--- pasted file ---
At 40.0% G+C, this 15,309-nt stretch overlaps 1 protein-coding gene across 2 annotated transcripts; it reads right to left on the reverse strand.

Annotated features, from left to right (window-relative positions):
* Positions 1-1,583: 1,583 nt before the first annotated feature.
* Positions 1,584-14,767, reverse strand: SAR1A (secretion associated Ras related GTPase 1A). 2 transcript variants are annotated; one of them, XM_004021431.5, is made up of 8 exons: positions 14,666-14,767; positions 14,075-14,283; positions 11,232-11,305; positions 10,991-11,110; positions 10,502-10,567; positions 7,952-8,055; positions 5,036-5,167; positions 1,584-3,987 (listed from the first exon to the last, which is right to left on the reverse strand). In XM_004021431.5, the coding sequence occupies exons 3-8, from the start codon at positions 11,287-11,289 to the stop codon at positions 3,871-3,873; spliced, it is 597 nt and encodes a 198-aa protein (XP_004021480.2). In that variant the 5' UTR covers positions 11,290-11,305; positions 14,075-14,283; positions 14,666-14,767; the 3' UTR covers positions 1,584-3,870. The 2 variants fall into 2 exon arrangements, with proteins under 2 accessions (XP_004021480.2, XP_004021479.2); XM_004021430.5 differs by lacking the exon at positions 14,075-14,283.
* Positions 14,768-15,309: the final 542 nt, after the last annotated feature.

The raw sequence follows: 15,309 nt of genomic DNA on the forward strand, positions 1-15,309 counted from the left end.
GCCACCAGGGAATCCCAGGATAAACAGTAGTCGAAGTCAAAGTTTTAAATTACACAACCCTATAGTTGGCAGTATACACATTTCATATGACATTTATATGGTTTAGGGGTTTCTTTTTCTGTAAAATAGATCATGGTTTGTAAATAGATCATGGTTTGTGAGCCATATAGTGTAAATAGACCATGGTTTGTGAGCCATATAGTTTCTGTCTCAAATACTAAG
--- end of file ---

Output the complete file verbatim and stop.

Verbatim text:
At 40.0% G+C, this 15,309-nt stretch overlaps 1 protein-coding gene across 2 annotated transcripts; it reads right to left on the reverse strand.

Annotated features, from left to right (window-relative positions):
* Positions 1-1,583: 1,583 nt before the first annotated feature.
* Positions 1,584-14,767, reverse strand: SAR1A (secretion associated Ras related GTPase 1A). 2 transcript variants are annotated; one of them, XM_004021431.5, is made up of 8 exons: positions 14,666-14,767; positions 14,075-14,283; positions 11,232-11,305; positions 10,991-11,110; positions 10,502-10,567; positions 7,952-8,055; positions 5,036-5,167; positions 1,584-3,987 (listed from the first exon to the last, which is right to left on the reverse strand). In XM_004021431.5, the coding sequence occupies exons 3-8, from the start codon at positions 11,287-11,289 to the stop codon at positions 3,871-3,873; spliced, it is 597 nt and encodes a 198-aa protein (XP_004021480.2). In that variant the 5' UTR covers positions 11,290-11,305; positions 14,075-14,283; positions 14,666-14,767; the 3' UTR covers positions 1,584-3,870. The 2 variants fall into 2 exon arrangements, with proteins under 2 accessions (XP_004021480.2, XP_004021479.2); XM_004021430.5 differs by lacking the exon at positions 14,075-14,283.
* Positions 14,768-15,309: the final 542 nt, after the last annotated feature.

The raw sequence follows: 15,309 nt of genomic DNA on the forward strand, positions 1-15,309 counted from the left end.
GCCACCAGGGAATCCCAGGATAAACAGTAGTCGAAGTCAAAGTTTTAAATTACACAACCCTATAGTTGGCAGTATACACATTTCATATGACATTTATATGGTTTAGGGGTTTCTTTTTCTGTAAAATAGATCATGGTTTGTAAATAGATCATGGTTTGTGAGCCATATAGTGTAAATAGACCATGGTTTGTGAGCCATATAGTTTCTGTCTCAAATACTAAG